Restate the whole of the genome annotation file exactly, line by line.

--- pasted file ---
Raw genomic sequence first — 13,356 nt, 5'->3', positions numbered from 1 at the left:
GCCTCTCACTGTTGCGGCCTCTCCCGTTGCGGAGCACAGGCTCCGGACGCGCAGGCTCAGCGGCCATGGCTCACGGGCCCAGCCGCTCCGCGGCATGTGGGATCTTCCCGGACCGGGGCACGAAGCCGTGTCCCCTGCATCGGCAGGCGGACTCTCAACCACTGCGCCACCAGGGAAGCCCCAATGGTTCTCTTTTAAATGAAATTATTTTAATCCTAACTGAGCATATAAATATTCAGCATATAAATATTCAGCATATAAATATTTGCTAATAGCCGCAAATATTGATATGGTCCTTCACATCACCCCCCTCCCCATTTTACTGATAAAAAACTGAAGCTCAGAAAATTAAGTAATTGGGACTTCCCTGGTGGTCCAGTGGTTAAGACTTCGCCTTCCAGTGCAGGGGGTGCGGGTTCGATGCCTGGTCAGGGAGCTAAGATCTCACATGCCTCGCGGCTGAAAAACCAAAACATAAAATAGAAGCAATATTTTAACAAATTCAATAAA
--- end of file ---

Raw genomic sequence first — 13,356 nt, 5'->3', positions numbered from 1 at the left:
GCCTCTCACTGTTGCGGCCTCTCCCGTTGCGGAGCACAGGCTCCGGACGCGCAGGCTCAGCGGCCATGGCTCACGGGCCCAGCCGCTCCGCGGCATGTGGGATCTTCCCGGACCGGGGCACGAAGCCGTGTCCCCTGCATCGGCAGGCGGACTCTCAACCACTGCGCCACCAGGGAAGCCCCAATGGTTCTCTTTTAAATGAAATTATTTTAATCCTAACTGAGCATATAAATATTCAGCATATAAATATTCAGCATATAAATATTTGCTAATAGCCGCAAATATTGATATGGTCCTTCACATCACCCCCCTCCCCATTTTACTGATAAAAAACTGAAGCTCAGAAAATTAAGTAATTGGGACTTCCCTGGTGGTCCAGTGGTTAAGACTTCGCCTTCCAGTGCAGGGGGTGCGGGTTCGATGCCTGGTCAGGGAGCTAAGATCTCACATGCCTCGCGGCTGAAAAACCAAAACATAAAATAGAAGCAATATTTTAACAAATTCAATAAA